Every year, precisely on April 25, Nigeria joins the rest of the world to mark World Malaria Day. On such occasion, government at all levels make promises on their intention to eradicate malaria in their domain. Such promises, which in most cases are made in carefully worded languages, have since been taken like that of Tunji Braithwaite, who in 1983, while campaigning on the platform of Nigeria Advanced Party (NAP), promised to eradicate all mosquitoes and cockroaches in the country if he was made the President.
There is no doubt that malaria is a serious public health issue and has reportedly killed over a million people yearly in Africa. Unfortunately, and despite the fact malaria has been here with us since the advent of Missionaries, Africa has continued to grapple with it with the attendant loss of precious lives. In 2016, during the first World Malaria Day celebration by Governor Ben Ayade of Cross River State, he pledged to support researchers in the state to end the scourge of malaria, saying it was time government was involved in the search for a permanent solution to the scourge. The theme for that year’s celebration was; “End Malaria for Good” and Ayade, who was represented by his Deputy, Prof. Evara Esu, said the state was committed to ending the scourge of malaria, hence the need to support researchers with adequate funding to find solution to the disease. He advised researchers to put forward their research proposal to the state government through the state Ministry of Health for consideration. “As a state, we are committed to getting rid of malaria. We are calling on researchers to put forward their research proposal through the state Ministry of Health for consideration.
We will support good research proposals that would lead to the total eradication of malaria in the state,” the governor had said. He added: “We have recruited the best brains into our primary healthcare centres to lower the cases of malaria in the state and if a proper research is conducted, we are certain to win the fight against malaria.”
An excited Commissioner for Health, Dr Inyang Asibong, who was also young on the job said her ministry would do all it could to ensure that insecticide treated nets were distributed freely to every household in the state. According to her, the ministry would partner with other relevant health agencies in the state in ensuring the eradica-tion of malaria. Her words: “We are moving from house to house, community to community, to ensure that every household gets the free insecticides nets.” Speaking on measures put in place by the state government to reduce the prevalence of the disease, the Director General of the State Primary Health Care Agency, Dr Betta Edu, said her agency has been sensitizing the public on the need for hygiene and the use of treated nets. “The vulnerable groups of people to malaria are pregnant women and children. The state government has a free treatment programme for pregnant women and children under five.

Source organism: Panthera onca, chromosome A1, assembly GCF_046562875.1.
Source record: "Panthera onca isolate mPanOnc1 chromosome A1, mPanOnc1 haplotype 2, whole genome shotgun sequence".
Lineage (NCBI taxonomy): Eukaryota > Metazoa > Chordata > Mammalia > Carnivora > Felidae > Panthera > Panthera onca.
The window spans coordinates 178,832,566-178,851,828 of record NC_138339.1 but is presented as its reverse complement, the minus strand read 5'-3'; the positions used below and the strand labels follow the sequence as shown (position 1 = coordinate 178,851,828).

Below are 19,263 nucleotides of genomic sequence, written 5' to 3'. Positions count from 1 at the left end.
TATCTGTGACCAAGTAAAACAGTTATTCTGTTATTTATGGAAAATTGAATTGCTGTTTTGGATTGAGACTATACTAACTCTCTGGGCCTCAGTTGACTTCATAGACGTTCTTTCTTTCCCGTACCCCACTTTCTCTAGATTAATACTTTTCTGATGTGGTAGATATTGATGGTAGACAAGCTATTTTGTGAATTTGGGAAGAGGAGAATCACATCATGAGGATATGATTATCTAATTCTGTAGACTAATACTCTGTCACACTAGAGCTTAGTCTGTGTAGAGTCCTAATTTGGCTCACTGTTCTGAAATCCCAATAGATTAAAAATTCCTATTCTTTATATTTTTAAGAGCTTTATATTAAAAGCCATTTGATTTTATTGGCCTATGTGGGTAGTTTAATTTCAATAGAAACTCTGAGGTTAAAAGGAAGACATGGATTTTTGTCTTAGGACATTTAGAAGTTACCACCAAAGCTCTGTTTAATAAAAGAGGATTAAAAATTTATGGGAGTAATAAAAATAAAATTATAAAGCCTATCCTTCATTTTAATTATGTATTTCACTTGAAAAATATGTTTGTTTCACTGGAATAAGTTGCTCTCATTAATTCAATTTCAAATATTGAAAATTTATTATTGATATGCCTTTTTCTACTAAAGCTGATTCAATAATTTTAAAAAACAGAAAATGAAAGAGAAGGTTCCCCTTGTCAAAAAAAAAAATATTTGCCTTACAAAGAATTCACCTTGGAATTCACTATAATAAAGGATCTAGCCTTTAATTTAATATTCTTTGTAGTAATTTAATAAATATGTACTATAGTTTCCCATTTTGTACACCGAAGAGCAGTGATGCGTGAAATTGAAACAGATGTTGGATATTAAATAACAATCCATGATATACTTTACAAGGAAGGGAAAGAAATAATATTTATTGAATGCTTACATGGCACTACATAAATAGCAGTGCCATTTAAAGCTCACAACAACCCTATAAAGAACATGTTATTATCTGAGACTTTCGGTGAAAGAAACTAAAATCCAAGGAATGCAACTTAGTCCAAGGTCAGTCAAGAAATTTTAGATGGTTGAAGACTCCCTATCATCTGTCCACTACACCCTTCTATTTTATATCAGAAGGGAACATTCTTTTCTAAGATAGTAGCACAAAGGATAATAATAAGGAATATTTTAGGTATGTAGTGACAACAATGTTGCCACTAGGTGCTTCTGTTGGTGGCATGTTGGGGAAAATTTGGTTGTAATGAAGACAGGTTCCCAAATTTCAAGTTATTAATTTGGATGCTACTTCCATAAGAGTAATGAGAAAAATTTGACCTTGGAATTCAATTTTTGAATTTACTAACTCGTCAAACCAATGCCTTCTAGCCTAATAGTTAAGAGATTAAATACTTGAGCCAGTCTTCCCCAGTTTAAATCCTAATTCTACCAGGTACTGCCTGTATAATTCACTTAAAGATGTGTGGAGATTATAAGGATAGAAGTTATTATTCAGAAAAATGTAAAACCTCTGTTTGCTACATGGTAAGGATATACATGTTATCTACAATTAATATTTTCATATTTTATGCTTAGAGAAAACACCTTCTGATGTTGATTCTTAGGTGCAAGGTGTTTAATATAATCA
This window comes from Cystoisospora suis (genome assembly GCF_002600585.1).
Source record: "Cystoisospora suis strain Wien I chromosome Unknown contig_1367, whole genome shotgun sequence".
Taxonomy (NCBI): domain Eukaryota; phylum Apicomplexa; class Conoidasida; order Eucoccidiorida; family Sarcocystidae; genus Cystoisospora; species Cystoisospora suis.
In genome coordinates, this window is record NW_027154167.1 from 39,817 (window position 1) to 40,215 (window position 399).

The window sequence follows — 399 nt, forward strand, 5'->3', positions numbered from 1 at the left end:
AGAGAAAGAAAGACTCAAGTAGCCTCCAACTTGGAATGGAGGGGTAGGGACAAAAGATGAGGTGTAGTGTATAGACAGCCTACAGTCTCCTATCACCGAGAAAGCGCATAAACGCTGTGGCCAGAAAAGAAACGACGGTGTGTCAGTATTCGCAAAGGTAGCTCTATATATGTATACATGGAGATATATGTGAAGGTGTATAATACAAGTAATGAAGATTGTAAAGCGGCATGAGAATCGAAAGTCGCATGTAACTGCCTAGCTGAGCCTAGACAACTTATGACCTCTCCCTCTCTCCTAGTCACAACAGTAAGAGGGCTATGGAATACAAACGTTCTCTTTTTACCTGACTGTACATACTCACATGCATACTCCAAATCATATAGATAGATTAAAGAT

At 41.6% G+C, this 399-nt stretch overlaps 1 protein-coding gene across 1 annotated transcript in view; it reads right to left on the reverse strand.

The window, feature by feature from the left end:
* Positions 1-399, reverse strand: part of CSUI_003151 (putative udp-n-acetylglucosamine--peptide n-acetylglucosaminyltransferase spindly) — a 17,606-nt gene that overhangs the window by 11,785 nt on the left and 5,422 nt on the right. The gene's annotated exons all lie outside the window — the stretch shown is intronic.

We are going to consolidate on this and ensure that more pregnant women get tested and are provided with the essential drugs,’’ she said. Four years after all those promises, mosquitoes, rather than abate, have increased in potency, thereby increasing the rate of mortality as well as morbidity. It is however, gratifying to note that there is a renewed fight against mosquitoes using the Long Lasting Insecticide Nets, which the United States is cur-rently spending N2.3 billion in order for Cross River State to be safe and free from mosquitoes. According to Dr. Iwara Iwara, Director of Public Health in the Ministry of Health in Cross River State, who briefed Journalists on the campaign that the ministry, in conjunction with agencies of the Federal Government, will begin for the distribution of the treated nets in the state. Iwara said the state government was determined to have “a zero-malaria state,” and disclosed that about 2.6 insecticide treated nets “have been mopped up.”
The revelation that the United States was spending a whopping N2.3 billion the 2,376,400 insecticide treated nets that would be distributed in the state between June 8 and 12 came from Mr. Kingsley Godwin, Malaria Logistic Advisor of Global Health. Another interesting discovery by Journalists during the interaction was the fact that national guidelines for malaria control frowns at men being present at the distribution centre of the nets. This, Kingsley Godwin said, was because “in 2009, when the insecticide treated nets were introduced in Nigeria, there was a stampede to the extent that men brutalized women.”
Since then, he said, men have been excluded from having access to the nets from the distribution centre. But the last exercise of formally distributing nets to the public was done in 2015 in Cross River State. Since then, not much has been heard about it until now. Now that another opportunity to distribute the nets has come, Kingsley advised the general public to take advantage of it and renew their covenant with sleeping in the nets, while appealing for political support and commitment and resource availability to making the campaign a success. He also appealed to community leaders and members to feel motivated to receive and use the long lasting insecticide nets as well as seeking private sector support for the campaign as part of their social responsibility.
It is commendable for the state and federal governments to jointly utilize the benevolence of the American government, but benevolence would be better appreciated by the citizens if the home government plans a sustainable way of tackling malaria if and when foreign bodies pull out. Importantly, it is not in the interest of Nigeria and Nigerians that no vaccine has been found to be effective in treating malaria or ending the scourge of malaria once and for all.
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